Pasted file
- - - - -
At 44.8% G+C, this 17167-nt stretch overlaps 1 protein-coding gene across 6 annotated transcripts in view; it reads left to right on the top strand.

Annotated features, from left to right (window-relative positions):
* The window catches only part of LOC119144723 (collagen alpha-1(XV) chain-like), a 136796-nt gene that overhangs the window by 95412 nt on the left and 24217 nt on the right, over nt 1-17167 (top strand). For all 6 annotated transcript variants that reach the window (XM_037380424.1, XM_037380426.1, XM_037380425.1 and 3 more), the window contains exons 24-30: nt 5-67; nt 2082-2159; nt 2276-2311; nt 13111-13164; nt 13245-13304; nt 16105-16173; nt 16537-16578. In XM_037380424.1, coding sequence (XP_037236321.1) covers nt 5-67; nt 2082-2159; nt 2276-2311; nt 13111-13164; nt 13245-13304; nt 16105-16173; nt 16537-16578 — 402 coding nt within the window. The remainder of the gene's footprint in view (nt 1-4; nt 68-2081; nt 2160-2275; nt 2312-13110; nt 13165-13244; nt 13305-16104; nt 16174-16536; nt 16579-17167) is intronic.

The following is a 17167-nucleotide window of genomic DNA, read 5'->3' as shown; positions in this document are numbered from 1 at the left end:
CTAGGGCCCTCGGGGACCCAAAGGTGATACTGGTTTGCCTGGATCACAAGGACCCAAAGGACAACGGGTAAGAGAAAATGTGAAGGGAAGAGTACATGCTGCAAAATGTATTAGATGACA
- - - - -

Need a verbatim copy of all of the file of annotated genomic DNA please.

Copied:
At 44.8% G+C, this 17167-nt stretch overlaps 1 protein-coding gene across 6 annotated transcripts in view; it reads left to right on the top strand.

Annotated features, from left to right (window-relative positions):
* The window catches only part of LOC119144723 (collagen alpha-1(XV) chain-like), a 136796-nt gene that overhangs the window by 95412 nt on the left and 24217 nt on the right, over nt 1-17167 (top strand). For all 6 annotated transcript variants that reach the window (XM_037380424.1, XM_037380426.1, XM_037380425.1 and 3 more), the window contains exons 24-30: nt 5-67; nt 2082-2159; nt 2276-2311; nt 13111-13164; nt 13245-13304; nt 16105-16173; nt 16537-16578. In XM_037380424.1, coding sequence (XP_037236321.1) covers nt 5-67; nt 2082-2159; nt 2276-2311; nt 13111-13164; nt 13245-13304; nt 16105-16173; nt 16537-16578 — 402 coding nt within the window. The remainder of the gene's footprint in view (nt 1-4; nt 68-2081; nt 2160-2275; nt 2312-13110; nt 13165-13244; nt 13305-16104; nt 16174-16536; nt 16579-17167) is intronic.

The following is a 17167-nucleotide window of genomic DNA, read 5'->3' as shown; positions in this document are numbered from 1 at the left end:
CTAGGGCCCTCGGGGACCCAAAGGTGATACTGGTTTGCCTGGATCACAAGGACCCAAAGGACAACGGGTAAGAGAAAATGTGAAGGGAAGAGTACATGCTGCAAAATGTATTAGATGACA